The United Kingdom’s government has announced that it will not make COVID-19 passports a legal requirement for mass events.

Even though many European countries are introducing digital passports as the safest and most helpful way to restore the travel and tourism industry ahead of the summer season, authorities in the UK do not support such an initiative, VisaGuide.World reports.

According to some British officials working on the review of the Coronavirus status documents, there is no chance that the law will be amended to mandate their use within the UK.

A government spokesperson pointed out that the COVID-19 vaccine document review is still in process, stressing that no decision in this regard has yet been made, based on a Reuters report.

There have been concerns regarding the effectiveness of such certificates raised by the UK’s Conservative Party as well as civil rights groups and opposition lawmakers.

In addition, in April, a statement signed by a group of more than 70 lawmakers in the UK stressed that “We oppose the divisive and discriminatory use of COVID status certification to deny individuals access to general services, businesses, or jobs.”

Back then, Prime Minister Boris Johnson considered that the certificate would likely be needed for international travel.

However, now the Prime Minister is not entirely convinced regarding the ethical issues posed by the COVID-19 vaccine document.

Johnsons previously announced a review into COVID-19 status documents, indicating that they could be used in places such as pubs; however, an investigation initiated by Cabinet Office Minister Michael Gove later scrapped the idea of the certificates being required in hospitality settings or any other essential shop.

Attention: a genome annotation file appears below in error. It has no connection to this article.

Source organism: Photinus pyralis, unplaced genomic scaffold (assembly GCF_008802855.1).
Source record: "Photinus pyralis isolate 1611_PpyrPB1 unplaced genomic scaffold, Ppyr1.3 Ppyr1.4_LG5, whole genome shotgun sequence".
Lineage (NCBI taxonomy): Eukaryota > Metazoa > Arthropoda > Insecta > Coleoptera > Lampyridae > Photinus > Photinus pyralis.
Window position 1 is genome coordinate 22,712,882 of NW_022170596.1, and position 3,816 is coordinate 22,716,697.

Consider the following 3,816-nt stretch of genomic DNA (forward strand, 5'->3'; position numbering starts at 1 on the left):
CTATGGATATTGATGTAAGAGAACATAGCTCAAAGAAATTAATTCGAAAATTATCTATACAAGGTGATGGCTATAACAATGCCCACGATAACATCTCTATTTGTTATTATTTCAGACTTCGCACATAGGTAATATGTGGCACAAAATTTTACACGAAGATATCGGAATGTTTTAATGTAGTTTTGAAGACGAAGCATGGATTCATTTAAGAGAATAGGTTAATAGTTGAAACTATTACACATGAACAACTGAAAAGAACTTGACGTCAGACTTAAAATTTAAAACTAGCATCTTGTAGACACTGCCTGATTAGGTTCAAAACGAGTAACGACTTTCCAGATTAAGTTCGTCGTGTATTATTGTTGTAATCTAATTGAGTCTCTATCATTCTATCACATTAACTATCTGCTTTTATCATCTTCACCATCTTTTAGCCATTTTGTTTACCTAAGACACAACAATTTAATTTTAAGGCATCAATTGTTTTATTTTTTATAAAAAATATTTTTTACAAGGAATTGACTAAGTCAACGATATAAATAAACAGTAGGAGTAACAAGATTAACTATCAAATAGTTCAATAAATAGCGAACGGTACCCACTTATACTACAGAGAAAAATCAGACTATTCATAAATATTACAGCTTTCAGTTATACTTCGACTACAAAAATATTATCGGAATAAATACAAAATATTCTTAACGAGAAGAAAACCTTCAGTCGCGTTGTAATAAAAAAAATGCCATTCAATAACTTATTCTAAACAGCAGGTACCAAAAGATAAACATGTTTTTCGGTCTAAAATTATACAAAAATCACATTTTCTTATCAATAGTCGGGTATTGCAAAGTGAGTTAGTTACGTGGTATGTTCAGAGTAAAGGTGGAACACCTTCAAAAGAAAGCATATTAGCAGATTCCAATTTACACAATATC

Besides, such certificates are unlikely to be launched ahead of June 21, when Britain’s majority of measures imposed to halt the spread of the virus are due to be scrapped.

The EU COVID travel certificates, designed to facilitate the travel process amid the ongoing Coronavirus pandemic, are being launched by many European countries, even a month ahead of the deadline for its launching.

European countries such as Denmark, Czechia, Bulgaria, Germany, Greece, Croatia, and Poland have already implemented these documents, which by some governments are seen as the most helpful way to make the travel process easier within the block and help the travel and tourism industry recover from the damages provoked by the Coronavirus.

A previous report published by the World Travel and Tourism Industry (WTTC) revealed that the Coronavirus pandemic caused a £148 billion financial loss for the United Kingdom, leading to a 62.3 percent decrease in the contribution to the country’s GDP last year.

Besides, the pandemic left 307,000 people engaged in travel and tourism jobless and in a difficult situation in 2020.

According to the World Health Organization figures, more than 4,487,4300 persons have tested positive for the virus in Britain, and over 127,700 have died since the beginning of the outbreak.

The United Kingdom has among the fastest inoculation programs worldwide. Over 39.5 million Britons have already received the first dose of the vaccine, according to local media reports.